The system’s third-party file transfer tools and several SSIS scripts have been replaced by robust, native file transfer features in JAMS. JAMS easily handles UVA Health’s SFTP requirements, and automates zipping, unzipping, and deletion.
UVA Health leveraged JAMS to create a comprehensive set of notifications for critical events within its master schedule. Notifications are distributed not only to the admin group responsible for troubleshooting, but also to business users, so they’re aware of any potential delays.
UVA Health no longer uses a Visio diagram to represent its master schedule. The JAMS Projected Schedule view provides server administrators with a graphic representation of their schedule, and helps them easily identify peak processing times.
Now a year into implementing JAMS, the team at UVA Health runs hundreds of jobs and setups every day. Scheduled hourly workflows enable UVA Health to meet business demands for near real-time information.
JAMS has centralized management of even the most complex of UVA Health’s cross-platform workloads. It has also eliminated the need for personnel to manually run jobs. “We see when jobs run and we know when they don’t. We have one monitor we can go to that shows us everything that’s running at a given time. It’s nice to have everything centrally managed. That’s been a huge benefit, and a huge time saver.”
UVA Health has established an even greater security standard by centralizing its jobs. “All 40 people on the team can open JAMS and see what’s running, but,” Carter explained, “only administrators can actually go in and create and modify setups or jobs. Business users can see what’s running, and get notified of the processes that impact them – all while keeping the actual jobs secure.”
Native reporting and dashboards in JAMS give Carter’s team the ability to easily share information about the automation environment with management. “It’s nice to have a concise view of metrics that you can give to [upper management]. We’ve shown [them] the kind of volume we’re seeing and the amount of jobs that we’re running, the ones that are successful and the ones that failed. We’ve actually used the number of jobs we’ve added in the last year as a metric to show how much we’re growing.”
UVA Health no longer uses estimated times to trigger jobs. Event-based scheduling gives them the ability to schedule jobs with great accuracy. “With JAMS, we’ve been able to make the schedule more robust. Now, things are running when they’re supposed to run – when events transpire – as opposed to a time which may or may not be correct,” said Carter.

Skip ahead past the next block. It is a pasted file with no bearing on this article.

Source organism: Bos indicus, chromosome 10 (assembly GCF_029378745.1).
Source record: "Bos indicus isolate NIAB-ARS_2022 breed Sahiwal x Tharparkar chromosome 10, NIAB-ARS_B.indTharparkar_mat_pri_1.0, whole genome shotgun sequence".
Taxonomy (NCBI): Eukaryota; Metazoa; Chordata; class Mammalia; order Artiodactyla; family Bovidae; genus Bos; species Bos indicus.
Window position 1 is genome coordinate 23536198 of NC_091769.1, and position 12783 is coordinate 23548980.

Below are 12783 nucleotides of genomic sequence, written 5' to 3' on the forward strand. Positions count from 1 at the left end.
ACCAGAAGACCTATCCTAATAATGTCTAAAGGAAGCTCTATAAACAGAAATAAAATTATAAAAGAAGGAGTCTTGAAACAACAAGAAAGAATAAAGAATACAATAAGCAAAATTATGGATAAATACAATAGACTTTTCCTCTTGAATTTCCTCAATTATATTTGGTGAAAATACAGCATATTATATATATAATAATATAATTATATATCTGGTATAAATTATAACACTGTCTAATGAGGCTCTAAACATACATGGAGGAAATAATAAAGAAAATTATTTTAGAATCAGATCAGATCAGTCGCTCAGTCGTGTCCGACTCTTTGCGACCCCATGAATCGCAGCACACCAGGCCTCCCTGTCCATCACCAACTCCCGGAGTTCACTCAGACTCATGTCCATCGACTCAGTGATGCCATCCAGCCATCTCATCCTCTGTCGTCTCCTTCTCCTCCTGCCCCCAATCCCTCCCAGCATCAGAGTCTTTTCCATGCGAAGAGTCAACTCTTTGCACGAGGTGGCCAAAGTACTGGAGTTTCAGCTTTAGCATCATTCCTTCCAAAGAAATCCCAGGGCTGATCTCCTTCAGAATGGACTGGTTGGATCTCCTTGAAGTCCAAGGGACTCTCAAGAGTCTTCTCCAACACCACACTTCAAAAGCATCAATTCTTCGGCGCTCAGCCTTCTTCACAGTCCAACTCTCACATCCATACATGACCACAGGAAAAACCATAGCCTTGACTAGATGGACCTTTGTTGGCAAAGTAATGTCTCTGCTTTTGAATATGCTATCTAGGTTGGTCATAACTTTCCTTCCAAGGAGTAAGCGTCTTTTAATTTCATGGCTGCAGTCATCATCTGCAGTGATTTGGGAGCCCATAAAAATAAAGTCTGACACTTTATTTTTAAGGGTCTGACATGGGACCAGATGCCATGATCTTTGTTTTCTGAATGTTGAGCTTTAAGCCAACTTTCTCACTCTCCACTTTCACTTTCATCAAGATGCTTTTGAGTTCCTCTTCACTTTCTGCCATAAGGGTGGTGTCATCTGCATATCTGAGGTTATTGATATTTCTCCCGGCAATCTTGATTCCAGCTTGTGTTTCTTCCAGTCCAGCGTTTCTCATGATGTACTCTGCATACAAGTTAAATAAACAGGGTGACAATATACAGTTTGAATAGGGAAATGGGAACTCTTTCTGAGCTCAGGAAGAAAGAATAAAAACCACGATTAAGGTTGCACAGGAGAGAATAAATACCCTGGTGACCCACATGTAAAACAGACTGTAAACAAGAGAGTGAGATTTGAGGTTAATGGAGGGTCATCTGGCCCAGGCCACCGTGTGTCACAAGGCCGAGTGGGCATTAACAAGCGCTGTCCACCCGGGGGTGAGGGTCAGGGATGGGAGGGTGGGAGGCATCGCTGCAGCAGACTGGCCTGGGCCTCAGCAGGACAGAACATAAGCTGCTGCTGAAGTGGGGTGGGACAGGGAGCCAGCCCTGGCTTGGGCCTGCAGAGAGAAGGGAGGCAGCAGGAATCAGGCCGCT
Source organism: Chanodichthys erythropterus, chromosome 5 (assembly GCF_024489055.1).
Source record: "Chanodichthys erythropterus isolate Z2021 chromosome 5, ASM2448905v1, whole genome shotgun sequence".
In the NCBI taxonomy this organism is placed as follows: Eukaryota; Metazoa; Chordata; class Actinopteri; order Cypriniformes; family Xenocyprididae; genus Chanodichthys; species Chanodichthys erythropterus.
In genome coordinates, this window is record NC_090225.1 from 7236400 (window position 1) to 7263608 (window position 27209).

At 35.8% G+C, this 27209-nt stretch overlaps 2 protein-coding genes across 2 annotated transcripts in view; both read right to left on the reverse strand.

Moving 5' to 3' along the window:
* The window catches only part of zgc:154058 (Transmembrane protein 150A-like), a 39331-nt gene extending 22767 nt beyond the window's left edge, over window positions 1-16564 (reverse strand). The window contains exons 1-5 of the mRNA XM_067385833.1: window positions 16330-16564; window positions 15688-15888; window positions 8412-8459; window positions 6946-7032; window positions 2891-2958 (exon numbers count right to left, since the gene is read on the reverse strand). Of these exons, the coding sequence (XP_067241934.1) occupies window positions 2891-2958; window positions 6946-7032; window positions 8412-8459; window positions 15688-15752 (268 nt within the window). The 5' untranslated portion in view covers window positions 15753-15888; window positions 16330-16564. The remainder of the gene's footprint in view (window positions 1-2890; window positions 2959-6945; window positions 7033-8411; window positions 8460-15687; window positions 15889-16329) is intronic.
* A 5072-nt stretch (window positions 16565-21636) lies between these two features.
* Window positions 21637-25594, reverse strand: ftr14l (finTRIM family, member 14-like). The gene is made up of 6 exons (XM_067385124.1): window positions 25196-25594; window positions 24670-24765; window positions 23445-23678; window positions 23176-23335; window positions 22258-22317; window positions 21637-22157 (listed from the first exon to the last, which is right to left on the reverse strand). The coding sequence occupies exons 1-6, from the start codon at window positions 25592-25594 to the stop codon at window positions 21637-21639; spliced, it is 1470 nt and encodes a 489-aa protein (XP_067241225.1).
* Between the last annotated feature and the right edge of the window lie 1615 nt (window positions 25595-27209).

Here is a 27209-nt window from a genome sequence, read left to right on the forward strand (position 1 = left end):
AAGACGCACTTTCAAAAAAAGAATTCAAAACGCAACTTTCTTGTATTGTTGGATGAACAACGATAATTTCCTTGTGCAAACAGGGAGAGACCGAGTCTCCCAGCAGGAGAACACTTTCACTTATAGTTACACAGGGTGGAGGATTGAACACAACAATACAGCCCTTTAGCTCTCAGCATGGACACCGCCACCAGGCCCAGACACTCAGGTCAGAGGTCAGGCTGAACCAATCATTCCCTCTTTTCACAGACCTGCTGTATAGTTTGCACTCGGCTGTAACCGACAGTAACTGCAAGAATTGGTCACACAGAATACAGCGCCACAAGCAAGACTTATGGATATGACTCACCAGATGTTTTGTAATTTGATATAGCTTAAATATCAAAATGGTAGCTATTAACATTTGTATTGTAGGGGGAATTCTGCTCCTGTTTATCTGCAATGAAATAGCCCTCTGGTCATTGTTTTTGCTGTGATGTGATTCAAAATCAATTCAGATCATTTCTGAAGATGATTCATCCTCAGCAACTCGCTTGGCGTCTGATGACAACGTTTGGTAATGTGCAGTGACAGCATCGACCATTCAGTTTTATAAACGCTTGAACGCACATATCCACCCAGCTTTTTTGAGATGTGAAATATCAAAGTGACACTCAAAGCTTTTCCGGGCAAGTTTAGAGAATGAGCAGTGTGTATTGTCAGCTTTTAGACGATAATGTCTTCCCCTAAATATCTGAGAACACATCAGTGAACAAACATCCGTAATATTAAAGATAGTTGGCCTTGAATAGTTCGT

Scheduling trends are easy to identify and analyze with JAMS history data. “We have some jobs that only run quarterly or monthly. When you go to check what happened last month on SQL Agent, you wouldn’t be able to tell because history would have rolled off. You only keep a certain amount of history on SQL Agent. With JAMS, we can go back and look at previous runs from the beginning of JAMS to now. It’s been fantastic.”
With JAMS, there are no more train crashes. “If there’s ever an issue with the source system, everything waits,” Carter explained, “all we have to do is restart one setup, and then all the setups and dependencies downstream kick off appropriately. It’s been a lifesaver. It’s a lot nicer to just re-run one job and then have the natural schedule take place as opposed to manually restarting 15 or so SQL agent jobs. We’ve gone from maybe taking a day to recover to 4 hours.”
UVA Health has benefited from the 24×7 Support of the JAMS Team. “Your online tech support is top notch.” Carter stated, “We join a chat window with one of your technicians and they solve a problem or get us pointed in the right direction very quickly. That’s unusual from most of the software vendors we work with.”
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A lot of things we’ve done in the past 6-8 months would not have been possible were it not for JAMS. We’ve increased capabilities to deliver output on a system basis, and established more tightly coupled, multi-platform processes. It’s been fantastic. I wish we had jumped on a lot sooner than we did, but I’m glad we’re on JAMS now.” Scott Carter